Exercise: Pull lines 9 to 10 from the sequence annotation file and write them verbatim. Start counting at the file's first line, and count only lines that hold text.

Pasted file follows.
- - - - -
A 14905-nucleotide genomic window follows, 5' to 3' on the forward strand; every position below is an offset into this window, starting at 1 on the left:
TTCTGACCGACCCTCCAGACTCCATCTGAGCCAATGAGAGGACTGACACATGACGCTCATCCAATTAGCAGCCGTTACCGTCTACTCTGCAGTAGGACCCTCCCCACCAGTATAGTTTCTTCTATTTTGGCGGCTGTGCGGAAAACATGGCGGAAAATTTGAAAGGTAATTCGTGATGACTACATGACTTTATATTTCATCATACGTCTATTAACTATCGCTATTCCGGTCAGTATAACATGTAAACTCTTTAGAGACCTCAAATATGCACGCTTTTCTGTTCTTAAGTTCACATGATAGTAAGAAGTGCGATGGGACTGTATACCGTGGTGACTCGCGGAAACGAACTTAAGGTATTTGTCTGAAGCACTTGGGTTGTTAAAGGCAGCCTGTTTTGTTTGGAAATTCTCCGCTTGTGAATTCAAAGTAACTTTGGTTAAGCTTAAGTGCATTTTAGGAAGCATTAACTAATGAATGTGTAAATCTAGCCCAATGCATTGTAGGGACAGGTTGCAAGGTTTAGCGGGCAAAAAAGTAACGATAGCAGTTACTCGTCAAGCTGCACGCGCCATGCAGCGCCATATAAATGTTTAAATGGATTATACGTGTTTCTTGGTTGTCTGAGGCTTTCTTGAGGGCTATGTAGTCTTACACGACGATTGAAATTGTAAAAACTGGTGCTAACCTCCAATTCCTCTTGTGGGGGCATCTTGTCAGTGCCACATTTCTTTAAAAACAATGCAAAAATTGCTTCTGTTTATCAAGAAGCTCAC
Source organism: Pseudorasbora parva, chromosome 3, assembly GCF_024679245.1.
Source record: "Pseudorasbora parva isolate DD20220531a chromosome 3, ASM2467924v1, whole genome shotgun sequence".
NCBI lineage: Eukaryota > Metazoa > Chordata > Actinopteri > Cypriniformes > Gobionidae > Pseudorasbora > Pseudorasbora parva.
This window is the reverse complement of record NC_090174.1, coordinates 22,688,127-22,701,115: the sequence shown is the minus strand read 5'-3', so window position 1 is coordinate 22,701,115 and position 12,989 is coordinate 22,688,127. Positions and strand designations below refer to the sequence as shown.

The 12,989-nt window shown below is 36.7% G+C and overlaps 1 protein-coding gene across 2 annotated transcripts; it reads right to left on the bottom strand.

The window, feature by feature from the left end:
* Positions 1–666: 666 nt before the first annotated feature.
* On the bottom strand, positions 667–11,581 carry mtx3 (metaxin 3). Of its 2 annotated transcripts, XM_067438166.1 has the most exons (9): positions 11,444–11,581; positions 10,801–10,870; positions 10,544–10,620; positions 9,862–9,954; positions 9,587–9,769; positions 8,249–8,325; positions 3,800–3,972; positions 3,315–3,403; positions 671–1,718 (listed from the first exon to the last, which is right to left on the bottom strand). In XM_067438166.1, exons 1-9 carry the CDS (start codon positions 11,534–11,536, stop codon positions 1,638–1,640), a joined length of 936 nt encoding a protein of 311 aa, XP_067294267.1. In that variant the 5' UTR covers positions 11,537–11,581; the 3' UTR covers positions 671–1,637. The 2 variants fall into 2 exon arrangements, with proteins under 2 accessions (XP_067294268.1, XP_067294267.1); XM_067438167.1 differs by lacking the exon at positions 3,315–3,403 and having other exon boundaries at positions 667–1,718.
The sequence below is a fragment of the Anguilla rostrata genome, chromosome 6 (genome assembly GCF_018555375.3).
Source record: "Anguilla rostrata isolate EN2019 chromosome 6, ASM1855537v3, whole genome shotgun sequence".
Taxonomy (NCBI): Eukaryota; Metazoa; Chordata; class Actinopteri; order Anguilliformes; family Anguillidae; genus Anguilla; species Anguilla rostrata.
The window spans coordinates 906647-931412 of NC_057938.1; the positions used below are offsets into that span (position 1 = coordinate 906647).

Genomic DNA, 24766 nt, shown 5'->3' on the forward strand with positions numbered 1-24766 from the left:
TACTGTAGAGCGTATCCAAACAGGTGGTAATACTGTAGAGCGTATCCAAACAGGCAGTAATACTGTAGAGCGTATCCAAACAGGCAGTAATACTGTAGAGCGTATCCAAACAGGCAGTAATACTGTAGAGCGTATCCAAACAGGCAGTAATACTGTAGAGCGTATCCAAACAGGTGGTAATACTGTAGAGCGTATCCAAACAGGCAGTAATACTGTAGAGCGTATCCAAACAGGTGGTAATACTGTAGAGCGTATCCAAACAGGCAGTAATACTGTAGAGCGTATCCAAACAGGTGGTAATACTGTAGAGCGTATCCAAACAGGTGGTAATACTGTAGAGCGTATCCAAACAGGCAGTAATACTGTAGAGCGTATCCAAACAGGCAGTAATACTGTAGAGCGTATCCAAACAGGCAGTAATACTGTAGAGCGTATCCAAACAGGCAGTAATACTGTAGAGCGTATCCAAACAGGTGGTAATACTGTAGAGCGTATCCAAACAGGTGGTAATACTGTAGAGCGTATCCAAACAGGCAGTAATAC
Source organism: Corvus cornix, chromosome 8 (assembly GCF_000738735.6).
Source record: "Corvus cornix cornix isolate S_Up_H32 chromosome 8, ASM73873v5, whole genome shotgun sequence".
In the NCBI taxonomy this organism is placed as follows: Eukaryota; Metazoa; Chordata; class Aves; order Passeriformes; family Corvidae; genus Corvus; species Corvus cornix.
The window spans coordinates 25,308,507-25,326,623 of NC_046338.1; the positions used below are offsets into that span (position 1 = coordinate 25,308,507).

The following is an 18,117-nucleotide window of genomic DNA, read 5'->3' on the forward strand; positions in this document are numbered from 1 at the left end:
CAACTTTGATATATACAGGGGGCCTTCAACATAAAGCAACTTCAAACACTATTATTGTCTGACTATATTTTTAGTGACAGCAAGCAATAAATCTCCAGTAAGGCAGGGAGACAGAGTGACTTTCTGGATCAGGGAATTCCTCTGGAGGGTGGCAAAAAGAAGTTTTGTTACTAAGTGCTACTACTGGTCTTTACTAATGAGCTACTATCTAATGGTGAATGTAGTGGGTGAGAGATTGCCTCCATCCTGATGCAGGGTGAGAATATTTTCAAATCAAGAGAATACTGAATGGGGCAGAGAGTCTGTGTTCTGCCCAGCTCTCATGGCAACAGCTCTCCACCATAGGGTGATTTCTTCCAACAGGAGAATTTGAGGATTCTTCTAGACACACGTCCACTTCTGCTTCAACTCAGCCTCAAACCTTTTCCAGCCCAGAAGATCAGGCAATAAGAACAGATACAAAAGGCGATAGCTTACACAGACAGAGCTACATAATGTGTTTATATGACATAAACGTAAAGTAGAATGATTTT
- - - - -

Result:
* Positions 1–666: 666 nt before the first annotated feature.
* On the bottom strand, positions 667–11,581 carry mtx3 (metaxin 3). Of its 2 annotated transcripts, XM_067438166.1 has the most exons (9): positions 11,444–11,581; positions 10,801–10,870; positions 10,544–10,620; positions 9,862–9,954; positions 9,587–9,769; positions 8,249–8,325; positions 3,800–3,972; positions 3,315–3,403; positions 671–1,718 (listed from the first exon to the last, which is right to left on the bottom strand). In XM_067438166.1, exons 1-9 carry the CDS (start codon positions 11,534–11,536, stop codon positions 1,638–1,640), a joined length of 936 nt encoding a protein of 311 aa, XP_067294267.1. In that variant the 5' UTR covers positions 11,537–11,581; the 3' UTR covers positions 671–1,637. The 2 variants fall into 2 exon arrangements, with proteins under 2 accessions (XP_067294268.1, XP_067294267.1); XM_067438167.1 differs by lacking the exon at positions 3,315–3,403 and having other exon boundaries at positions 667–1,718.